With some labeling the BP oil spill in the Gulf of Mexico as the worst environmental disaster the USA has ever experienced, it’s worth looking at what we know so far about efforts to deal with the spill for performance improvement lessons. As I look at what I’ve heard about this disaster, several critical lessons come to my mind.
- Ignore process at your own peril. There has been such an emphasis on “action” and “leadership” (both by private and public sector organizations) that we’ve seen lots of money, people and activity–but often at cross-purposes. Throwing money and resources at any problem is usually ineffective when there is no clear alignment around the process connecting all of the specific tasks.
- It’s a lot easier to prevent a problem than to fix a mistake. The Gulf Oil spill illustrates this point so well–far better and easier to prevent the rig blowout than to clean up tar balls from beaches and try to bathe birds.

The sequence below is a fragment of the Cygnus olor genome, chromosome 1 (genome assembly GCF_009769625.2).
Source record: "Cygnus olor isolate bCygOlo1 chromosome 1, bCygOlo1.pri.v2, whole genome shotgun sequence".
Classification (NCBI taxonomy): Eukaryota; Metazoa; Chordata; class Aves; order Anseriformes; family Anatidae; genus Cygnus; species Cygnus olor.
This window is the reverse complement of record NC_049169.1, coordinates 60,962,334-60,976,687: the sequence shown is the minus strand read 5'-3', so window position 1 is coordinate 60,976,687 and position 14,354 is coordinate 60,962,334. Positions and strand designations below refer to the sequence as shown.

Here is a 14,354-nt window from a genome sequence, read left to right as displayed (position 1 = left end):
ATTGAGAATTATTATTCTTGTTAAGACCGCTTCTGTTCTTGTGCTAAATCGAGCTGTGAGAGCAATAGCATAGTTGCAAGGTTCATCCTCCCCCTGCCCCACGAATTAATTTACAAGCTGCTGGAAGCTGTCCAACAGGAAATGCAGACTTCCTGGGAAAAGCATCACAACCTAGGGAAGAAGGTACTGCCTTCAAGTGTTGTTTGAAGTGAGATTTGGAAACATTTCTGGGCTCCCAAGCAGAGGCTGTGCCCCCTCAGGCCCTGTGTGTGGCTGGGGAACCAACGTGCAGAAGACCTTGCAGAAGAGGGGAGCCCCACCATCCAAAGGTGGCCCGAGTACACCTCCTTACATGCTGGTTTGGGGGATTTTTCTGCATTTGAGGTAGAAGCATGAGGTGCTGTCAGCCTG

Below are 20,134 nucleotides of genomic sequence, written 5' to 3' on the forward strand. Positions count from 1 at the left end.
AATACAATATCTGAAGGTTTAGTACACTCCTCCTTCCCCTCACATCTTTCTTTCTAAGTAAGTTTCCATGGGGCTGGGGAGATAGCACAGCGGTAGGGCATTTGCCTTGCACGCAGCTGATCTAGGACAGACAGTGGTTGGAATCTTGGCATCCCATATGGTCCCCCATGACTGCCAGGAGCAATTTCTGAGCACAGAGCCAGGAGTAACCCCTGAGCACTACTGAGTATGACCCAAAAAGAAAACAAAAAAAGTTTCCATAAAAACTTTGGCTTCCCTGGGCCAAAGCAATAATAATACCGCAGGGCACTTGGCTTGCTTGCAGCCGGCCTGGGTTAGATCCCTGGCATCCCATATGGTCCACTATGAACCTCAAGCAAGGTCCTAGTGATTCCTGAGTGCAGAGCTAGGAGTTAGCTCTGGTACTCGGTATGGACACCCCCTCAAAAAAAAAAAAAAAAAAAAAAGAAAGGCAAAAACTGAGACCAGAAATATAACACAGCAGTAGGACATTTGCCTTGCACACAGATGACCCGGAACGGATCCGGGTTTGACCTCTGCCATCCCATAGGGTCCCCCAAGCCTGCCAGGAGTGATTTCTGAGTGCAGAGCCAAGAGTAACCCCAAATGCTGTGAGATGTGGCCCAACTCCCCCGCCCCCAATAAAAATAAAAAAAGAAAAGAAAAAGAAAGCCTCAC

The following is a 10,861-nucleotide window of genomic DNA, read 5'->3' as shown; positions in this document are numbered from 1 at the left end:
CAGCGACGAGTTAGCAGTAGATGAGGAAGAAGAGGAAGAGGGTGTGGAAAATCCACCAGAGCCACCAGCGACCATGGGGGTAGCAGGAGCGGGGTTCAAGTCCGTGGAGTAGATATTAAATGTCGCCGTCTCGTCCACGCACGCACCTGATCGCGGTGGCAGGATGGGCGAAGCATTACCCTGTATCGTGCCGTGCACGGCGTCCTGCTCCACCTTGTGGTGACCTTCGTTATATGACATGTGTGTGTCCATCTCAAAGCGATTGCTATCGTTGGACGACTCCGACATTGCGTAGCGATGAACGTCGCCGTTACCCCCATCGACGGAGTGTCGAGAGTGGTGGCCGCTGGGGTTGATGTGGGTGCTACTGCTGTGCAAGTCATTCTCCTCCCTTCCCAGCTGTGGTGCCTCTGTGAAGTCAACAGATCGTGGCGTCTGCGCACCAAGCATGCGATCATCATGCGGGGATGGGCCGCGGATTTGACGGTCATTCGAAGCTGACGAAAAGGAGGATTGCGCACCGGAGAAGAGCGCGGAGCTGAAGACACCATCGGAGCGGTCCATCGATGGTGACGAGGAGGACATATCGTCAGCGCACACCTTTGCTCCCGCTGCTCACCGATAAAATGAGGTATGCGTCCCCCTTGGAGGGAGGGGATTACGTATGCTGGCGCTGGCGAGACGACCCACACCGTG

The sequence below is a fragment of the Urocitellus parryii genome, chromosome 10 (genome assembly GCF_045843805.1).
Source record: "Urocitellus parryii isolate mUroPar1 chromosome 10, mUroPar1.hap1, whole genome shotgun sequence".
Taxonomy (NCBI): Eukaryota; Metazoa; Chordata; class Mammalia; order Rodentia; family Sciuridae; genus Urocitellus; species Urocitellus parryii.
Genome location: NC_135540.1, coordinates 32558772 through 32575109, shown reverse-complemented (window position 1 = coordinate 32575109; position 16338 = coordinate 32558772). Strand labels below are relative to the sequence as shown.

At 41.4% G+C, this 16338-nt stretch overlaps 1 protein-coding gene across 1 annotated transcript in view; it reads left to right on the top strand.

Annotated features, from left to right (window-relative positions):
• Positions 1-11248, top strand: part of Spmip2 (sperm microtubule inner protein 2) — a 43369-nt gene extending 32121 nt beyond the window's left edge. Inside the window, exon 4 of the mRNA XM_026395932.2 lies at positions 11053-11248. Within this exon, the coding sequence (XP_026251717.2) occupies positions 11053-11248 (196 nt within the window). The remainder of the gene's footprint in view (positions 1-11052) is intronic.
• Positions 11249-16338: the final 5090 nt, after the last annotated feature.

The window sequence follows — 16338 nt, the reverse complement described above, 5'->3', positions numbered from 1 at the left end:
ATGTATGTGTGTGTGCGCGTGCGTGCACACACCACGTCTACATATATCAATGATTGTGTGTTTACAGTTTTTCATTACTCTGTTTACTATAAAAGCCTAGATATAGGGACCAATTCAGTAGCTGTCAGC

- Being clear about the desired outcome is critical. Those of you knowledgeable about performance improvement know how critical outcomes are as a means of providing direction. Unfortunately, everyone assumed there was a clear purpose (clean up the spill) when actually there was tremendous disagreement among directions. Some groups argued for booms to corral the oil (which doesn’t address oil beneath the surface). Others argued for strong use of chemicals to eat the oil or break it down (which was opposed by others who felt this could produce worse environmental impacts than the oil itself). The disagreements were more than just differences on tactics but instead reflected major (and often incompatible) directions.
- Data matters. Throughout the first month of the disaster, there was a consistent inability to answer some of the most basic questions like: approximately how much oil is escaping daily, what backup or contingency plans are reasonable if the first cap fails, what are the environmental impact of the oil dispersants being used, and what percentage of the oil is remaining beneath the surface? Without some kind of data, policy decisions were being made on the basis of educated guesses and anecdotes.
What other performance insights have you gotten from this mess?